The invention is characterized further by the provision of a method for making electrical components wherein layers of photoconductive material are deposited on both surfaces of an insulator substrate, latent images of electrical circuits are exposed on both photoconductive layers, and the latent images are developed into electrically conductive electrode layers. The developed circuits and straddled photoconductive layers form electrical components with highly accurate electrical properties because of the precision with which both circuits can be formed photographically.

Another feature of the invention is the provision of an electrical device formed as described in the preceding paragraph and wherein each circuit comprises a plurality of electrodes aligned on opposite sides of the photoconductive layers. The aligned electrodes form a plurality of electrical capacitors.

DESCRIPTION OF DRAWINGS FIG. ferred FIG. shown FIG. shown FIG.

ment;

FIG. shown FIG.

ment;

FIG. 7 is a cross-sectional view of the embodiment shown in FIG. 6 taken along lines 7-7;

FIG. 8 is a cross-sectional view of the embodiment shown in FIG. 6 taken along lines 8-8;

FIG. 9 is a cross-sectional view of the embodiment shown in FIG. 6 taken along lines 99;

FIG. 10 is a plan view illustrating another embodiment;

FIG. 11 is a bottom view of the embodiment shown in FIG. 10; and

FIG. 12 is a cross-sectional view of the embodiment shown in FIGS. 10 and 11.

Referring now to FIGS. 1-3, there is shown the insulator base 11 supporting the electrically conductive substrate 12. Deposited over the entire upper surface of the substrate 12 is the film layer 13 of photoconductive material. The photoconductive layer 13 supports and separates the photographically produced, electrically conductive image layer 14 from the conductive substrate electrode 12. Included in the image layer 14 is the image electrode 15 and the electrical terminal 16 suitable for connection to an electrical circuit (now shown). A similar electrical terminal 17 extends out of the substrate electrode 12.

l is a schematic plan view illustrating one preembodiment of the invention;

2 is a cross-sectional view of the embodiment in FIG. 1 taken along lines 2-2;

3 is a cross-sectional view of the embodiment in FIG. 1 taken along lines 3-3;

4 is a plan view illustrating another embodi- 5 is a cross-sectional view of the embodiment in FIG. 4 taken along lines 5-5;

6 is a plan view illustrating another embodi- In a preferred embodiment, the substrate electrode 12, formed of a suitable metal such as aluminum, nickel, titanium, copper, chromium, etc., is affixed by conventional methods to the base 11 comprising a suitable insulating material such as silicon dioxide or glass. Next, the photoconductive layer 13, preferably titanium dioxide, is deposited on the upper surface of the substrate electrode 12. For example, the titanium dioxide layer 13 can be formed as a reaction product on the surface of the substrate electrode 12 by reacting titanium tetrachloride with water vapor both of which have been previously mixed under controlled conditions of temperature and pressure with a gas carrier consisting of oxygen or nitrogen. A complete description of this process appears in US. Pat. No. 3,220,880 issued Nov. 30, i965.

After deposition, the titanium dioxide layer 13 is exposed to patterned radiation conforming to the boundaries of the desired conductive layer 14. Since the photoconductive titanium dioxide is rendered chemically reactive by exposure to radiation, an activated latent image of the layer 14 is formed on its surface. This latent image is contacted with a developer system to effect a redox reaction between the developer system and the exposed surface. The redox reaction develops the conductive layer 14 by depositing free metal on the exposed surface defming the latent image. For example, the exposed surface of the titanium dioxide can be con tacted with a solution containing ions of a metal such as copper, silver, mercury, gold, or other noble metal. The ions are reduced to free metal on contact with the activated chemically reactive portions of the photoconductive layer surface. Exposure to the metal ion solution can be maintained for a period sufficient to completely precipitate the conductive layer 14. However, shorter exposure times can also be used resulting in the deposition of free metal in amounts that are insufficient to form visible images. Such latent developed images can be subsequently amplified by contact with developer systems of a type known in the silver halide photographic arts. For example, a developer comprising silver ion in admixture with a reagent forming a redox system, such as hydroquinone, will deposit free silver on the latent image surface where free metal is already present, thereby forming the electrically conductive layer 14.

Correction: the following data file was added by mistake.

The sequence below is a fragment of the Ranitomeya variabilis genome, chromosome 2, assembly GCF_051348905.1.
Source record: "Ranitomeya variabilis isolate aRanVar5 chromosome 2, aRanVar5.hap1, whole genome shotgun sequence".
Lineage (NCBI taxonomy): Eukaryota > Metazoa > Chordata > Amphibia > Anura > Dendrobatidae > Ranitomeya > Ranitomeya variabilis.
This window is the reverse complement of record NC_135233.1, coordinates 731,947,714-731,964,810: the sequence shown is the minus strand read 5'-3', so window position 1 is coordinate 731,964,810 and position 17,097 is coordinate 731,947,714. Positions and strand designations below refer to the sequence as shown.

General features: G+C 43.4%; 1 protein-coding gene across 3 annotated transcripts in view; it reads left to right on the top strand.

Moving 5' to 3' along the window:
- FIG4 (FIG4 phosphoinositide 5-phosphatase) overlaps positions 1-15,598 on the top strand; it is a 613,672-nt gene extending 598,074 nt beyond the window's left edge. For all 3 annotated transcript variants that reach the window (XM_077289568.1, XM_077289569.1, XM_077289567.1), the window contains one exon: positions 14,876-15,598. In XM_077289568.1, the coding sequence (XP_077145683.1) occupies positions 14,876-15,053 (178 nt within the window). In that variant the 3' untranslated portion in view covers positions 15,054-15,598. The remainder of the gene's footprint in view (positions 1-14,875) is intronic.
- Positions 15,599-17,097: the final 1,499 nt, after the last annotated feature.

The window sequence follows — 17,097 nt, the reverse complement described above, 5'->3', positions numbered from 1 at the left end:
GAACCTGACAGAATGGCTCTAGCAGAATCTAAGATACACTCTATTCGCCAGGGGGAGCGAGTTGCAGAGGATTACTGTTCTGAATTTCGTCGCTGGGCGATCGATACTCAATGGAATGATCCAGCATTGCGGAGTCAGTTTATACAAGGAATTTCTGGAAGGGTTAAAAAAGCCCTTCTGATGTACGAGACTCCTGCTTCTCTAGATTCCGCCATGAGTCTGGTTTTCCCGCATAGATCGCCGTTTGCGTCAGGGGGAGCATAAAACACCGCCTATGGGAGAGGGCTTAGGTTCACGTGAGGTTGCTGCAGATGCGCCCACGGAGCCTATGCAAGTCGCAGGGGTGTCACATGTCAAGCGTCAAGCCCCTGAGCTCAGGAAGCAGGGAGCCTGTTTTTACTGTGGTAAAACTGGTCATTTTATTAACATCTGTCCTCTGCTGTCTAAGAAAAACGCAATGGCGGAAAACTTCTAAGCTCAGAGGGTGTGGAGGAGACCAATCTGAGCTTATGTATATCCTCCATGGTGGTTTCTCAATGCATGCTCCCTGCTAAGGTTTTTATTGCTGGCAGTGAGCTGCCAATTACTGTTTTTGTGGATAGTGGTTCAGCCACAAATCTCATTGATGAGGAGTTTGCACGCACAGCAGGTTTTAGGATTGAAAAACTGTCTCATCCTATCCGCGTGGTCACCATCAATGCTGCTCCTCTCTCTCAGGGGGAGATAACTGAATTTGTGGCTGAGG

Although the above describes a preferred embodiment, it will be appreciated that the invention can be practiced in other ways. For example, the titanium dioxide layer 13 can be deposited in accordance with other well known processes such as by anodic oxidation of titanium metal in an electrolyte consisting of an aqueous solution of oxalic acid and ethyl alcohol; or by direct oxidation of titanium metal in oxygen at temperatures above 400C. Similarly, the conductive layer 14 can be developed by other photographic processes such as by electrolytic development wherein the latent image is subjected to electrolysis in the presence of an electrically reducible developer such as an aqueous solution of silver salts. In that case the substrate electrode 12 can provide the additional function of a cathode during the development process.